ISSN 1062-3604, Russian Journal of Developmental Biology, 2007, Vol. 38, No. 5, pp. 265–271. © Pleiades Publishing, Inc., 2007.
Original Russian Text © N.P. Sharova, T.M. Astakhova, L.A. Bondareva, S.B. Dmitrieva, S.D. Stolyarov, 2007, published in Ontogenez, 2007, Vol. 38, No. 5, pp. 323–329.
AND THEIR ROLE IN IMMUNE RESPONSE
Mammalian cells contain multiple forms of protea-
somes, which differ in subunit composition, substrate
speciﬁcity, and functions. The entire diversity of these
forms can be reduced to the two main pools of protea-
somes: 26S and 20S (Fig. 1). The ﬁrst pool includes
26S proteasomes per se consisting of proteolytic
20S-”nucleus” and two regulatory 19S-subunits and
mixed proteasomes, in which one 19S-subunit is substi-
tuted by another regulator (PA28, PA200). The pool of
26S-proteasomes realizes ATP-dependent hydrolysis of
ubiquitinated proteins and regulates in this way multi-
ple cell processes, in which these processes are
involved (Rock and Goldberg, 1999; Abramova et al.,
2002). The pool of 20S-proteaseomes destroys the pro-
teins damaged by oxidation irrespective of ubiquitin
In turn, the pools of 26S- and 20S-proteasomes of
mammals can be divided in two groups by the set of
proteolytically active subunits: constitutive and
immune (Sharova, 2006). Immune proteasomes contain
catalytic subunits LMP7 (
i, and MECL1
i) induced by
-interferon instead of catalytic sub-
units X (
), Y (
), and Z (
) of constitutive protea-
somes. Constitutive subunits are substituted for the
immune subunits during assembly of new proteasomes.
Subunits LMP2 and MECL1 are incorporated jointly,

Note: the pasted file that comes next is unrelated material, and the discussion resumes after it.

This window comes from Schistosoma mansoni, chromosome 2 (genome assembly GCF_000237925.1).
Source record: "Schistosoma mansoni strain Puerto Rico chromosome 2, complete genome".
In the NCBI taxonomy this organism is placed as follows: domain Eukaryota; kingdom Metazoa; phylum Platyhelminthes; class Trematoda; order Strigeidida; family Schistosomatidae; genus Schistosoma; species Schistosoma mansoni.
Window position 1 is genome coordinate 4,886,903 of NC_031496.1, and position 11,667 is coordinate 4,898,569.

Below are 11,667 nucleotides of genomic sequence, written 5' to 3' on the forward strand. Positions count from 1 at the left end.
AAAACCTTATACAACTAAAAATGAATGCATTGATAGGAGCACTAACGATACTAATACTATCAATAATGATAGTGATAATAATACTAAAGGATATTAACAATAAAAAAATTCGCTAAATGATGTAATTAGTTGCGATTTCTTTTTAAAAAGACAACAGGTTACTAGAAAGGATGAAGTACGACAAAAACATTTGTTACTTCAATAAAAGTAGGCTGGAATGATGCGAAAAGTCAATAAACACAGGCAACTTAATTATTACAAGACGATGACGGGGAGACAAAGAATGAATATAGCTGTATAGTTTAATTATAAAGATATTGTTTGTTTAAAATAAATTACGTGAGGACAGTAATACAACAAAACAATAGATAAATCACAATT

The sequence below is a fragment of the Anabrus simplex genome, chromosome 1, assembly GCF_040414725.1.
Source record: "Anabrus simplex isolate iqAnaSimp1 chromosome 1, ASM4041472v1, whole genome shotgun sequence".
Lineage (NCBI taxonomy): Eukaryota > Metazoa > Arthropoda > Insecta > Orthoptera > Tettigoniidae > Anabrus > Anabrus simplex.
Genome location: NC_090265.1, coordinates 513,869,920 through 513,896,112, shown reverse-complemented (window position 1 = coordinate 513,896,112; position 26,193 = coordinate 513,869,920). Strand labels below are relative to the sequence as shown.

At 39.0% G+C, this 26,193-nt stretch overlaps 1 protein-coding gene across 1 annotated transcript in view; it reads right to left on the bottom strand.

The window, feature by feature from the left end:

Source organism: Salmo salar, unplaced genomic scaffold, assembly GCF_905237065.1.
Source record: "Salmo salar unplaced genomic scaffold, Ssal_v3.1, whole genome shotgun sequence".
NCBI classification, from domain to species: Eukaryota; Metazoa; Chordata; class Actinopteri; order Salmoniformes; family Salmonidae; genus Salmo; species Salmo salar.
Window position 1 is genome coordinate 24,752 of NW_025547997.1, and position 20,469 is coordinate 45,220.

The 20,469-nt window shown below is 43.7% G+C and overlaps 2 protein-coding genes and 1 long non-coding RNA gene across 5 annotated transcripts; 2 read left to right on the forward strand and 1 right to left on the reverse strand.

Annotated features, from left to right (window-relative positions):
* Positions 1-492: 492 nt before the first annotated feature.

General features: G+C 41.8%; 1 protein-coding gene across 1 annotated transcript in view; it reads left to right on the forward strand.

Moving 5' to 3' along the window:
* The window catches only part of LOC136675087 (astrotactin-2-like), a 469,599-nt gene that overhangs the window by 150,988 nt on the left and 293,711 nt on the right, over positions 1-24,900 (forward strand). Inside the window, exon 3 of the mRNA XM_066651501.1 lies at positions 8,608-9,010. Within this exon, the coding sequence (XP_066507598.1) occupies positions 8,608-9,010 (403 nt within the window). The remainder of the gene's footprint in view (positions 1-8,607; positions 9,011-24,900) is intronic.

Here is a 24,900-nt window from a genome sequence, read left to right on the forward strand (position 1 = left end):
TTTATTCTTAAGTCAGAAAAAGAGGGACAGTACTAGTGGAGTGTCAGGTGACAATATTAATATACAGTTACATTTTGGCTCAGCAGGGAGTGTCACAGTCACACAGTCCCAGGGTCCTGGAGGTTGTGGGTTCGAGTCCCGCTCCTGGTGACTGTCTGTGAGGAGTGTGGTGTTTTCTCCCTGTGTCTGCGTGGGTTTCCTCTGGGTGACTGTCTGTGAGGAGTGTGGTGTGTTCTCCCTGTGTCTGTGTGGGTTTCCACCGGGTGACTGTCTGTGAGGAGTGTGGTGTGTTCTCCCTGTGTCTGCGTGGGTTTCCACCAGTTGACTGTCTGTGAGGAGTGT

but independently from LMP7. Although incorporation
of subunit LMP7 in a newly formed proteasome is facil-
itated by the presence of LMP2 and MECL1, but it can
be realized in their absence (Groettrup et al., 1997;
Grifﬁn et al., 1998). Thus, three types of immune pro-
teasomes are formed: subtype containing all
feron-induced catalytic subunits, subtypes containing
subunits LMP2 and MECL1, and subtype possessing
subunits LMP7 only, which were found in some mam-
malian organs (Dahlmann et al., 2000, 2001; Astakhova
and Sharova, 2006).
Formation of Immune Proteasomes and Development
of Immune System in Ontogenesis of Mammals
N. P. Sharova*, T. M. Astakhova*, L. A. Bondareva**, S. B. Dmitrieva*, and S. D. Stolyarov*
*Kol’tsov Institute of Developmental Biology, Russian Academy of Sciences,
u. Vavilova 26, Moscow, 119334 Russia
**Institute of Biology, Karelian Research Center of the Russian Academy of Sciences,
Pushkinskaya ul., 11, Petrozavodsk, 185610 Russia
Received May 22, 2006; in ﬁnal form, July 4, 2006
—Current concepts of the structure of immune proteasomes and their role in immune response have
been considered. The main attention has been paid to the formation of immune proteasomes in secondary lym-
phoid and nonlymphoid organs during ontogenesis of mammals. The causes of ineffective formation of immune
system in early postnatal development have been discussed.
: immune proteasomes, T-cellular immunity, development of immune system.
Schematic diagram of 26S- and 20S-proteaseomes.